Churches of the Polish Spisz Region
Narodowy Instytut Dziedzictwa pl
Churches of the Polish Spisz Region

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Churches of the Polish Spisz Region

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Churches of the Polish Spisz Region

Within the borders of the Republic of Poland, a little less than half of Zamagurie, commonly called Polish Spisz, is located. Situated in the picturesque area at the foot of the Tatra Mountains, it is a region of individual ethnographic features and an interesting history. This very area, covering 13 villages, with an overwhelming majority of Polish population, was granted to Poland in 1920 by decision of the Council of Ambassadors. The rest of the region was incorporated into Czechoslovakia. Until World War I, the whole territory belonged to Hungary, and it was included into the court district of Stara Wieś. The area is approx. 200 km2 in size and is inhabited by a few thousand people. It is a very interesting region both in landscape as well as cultural terms.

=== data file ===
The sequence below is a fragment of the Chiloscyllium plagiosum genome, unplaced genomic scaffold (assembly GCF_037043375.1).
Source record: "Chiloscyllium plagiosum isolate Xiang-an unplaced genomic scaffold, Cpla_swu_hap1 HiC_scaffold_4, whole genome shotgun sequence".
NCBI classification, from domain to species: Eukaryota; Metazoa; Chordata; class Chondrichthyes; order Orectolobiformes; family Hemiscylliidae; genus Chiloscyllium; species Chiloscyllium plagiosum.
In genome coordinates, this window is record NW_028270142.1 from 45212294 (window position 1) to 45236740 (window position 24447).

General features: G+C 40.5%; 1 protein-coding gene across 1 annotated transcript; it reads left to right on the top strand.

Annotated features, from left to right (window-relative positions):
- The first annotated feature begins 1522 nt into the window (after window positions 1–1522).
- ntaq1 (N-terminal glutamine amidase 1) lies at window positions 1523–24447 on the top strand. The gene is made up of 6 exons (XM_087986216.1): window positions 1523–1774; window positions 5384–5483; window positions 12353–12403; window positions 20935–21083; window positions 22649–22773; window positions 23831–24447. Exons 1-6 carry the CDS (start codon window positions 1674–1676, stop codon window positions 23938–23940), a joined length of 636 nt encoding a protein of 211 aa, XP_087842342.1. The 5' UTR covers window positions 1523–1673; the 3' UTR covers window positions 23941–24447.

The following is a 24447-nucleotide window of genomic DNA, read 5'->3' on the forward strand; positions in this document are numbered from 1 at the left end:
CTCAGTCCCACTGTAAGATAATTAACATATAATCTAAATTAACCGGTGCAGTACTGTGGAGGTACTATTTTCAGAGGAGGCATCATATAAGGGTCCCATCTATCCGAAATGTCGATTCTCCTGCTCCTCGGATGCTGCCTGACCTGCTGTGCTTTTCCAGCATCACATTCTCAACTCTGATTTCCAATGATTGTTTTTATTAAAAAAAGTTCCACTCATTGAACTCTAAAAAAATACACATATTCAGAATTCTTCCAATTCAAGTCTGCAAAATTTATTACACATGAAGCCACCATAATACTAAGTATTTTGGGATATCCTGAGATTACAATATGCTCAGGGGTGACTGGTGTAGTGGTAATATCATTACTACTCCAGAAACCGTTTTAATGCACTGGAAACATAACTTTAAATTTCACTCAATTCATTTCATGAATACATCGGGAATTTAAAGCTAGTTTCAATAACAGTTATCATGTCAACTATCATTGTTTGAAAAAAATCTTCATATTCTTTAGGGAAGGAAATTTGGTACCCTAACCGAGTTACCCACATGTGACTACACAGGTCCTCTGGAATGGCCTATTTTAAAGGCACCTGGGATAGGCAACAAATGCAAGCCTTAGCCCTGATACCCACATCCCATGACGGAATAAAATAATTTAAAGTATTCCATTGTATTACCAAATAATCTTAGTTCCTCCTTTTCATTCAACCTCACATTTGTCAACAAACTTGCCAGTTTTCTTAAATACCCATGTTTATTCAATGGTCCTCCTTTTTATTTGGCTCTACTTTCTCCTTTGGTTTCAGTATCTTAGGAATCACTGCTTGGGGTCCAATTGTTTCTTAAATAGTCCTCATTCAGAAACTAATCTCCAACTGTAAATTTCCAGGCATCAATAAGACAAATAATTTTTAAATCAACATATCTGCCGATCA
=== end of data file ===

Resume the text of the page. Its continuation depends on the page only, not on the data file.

Apart from the famous castle in Niedzica, a number of churches can be found in the villages of Spisz. Undoubtedly the oldest preserved works of human hands in Spisz are remains of medieval villages. Particularly interesting and legible examples have survived, e.g. Nowa Biała, Krempachy, and Frydman. The oldest monuments of architecture in the Polish Spisz are sacred buildings. They include Gothic churches in Frydman, Niedzica, Kacwin, Krempachy, and Łapsze Niżne. They all features simple single-nave layouts, with chancels covered with cross-rib vaults. The architecture of late-Baroque churches in Nowa Biała and Łapsze Wyżne is modest and reproduces the type of a single-nave building common in that period in the empire, featuring a tower topped with a bulbous tented roof and distinctive curved cornices circumscribing clock dials. Two wooden churches – in Trybsz and Jurgów, have also survived. According to local tradition, the church in Trybsz was built in 1568. The small building was erected anew or thoroughly renovated in the second quarter of the 17th century. The church in Jurgów comes from the years 1670–1675.

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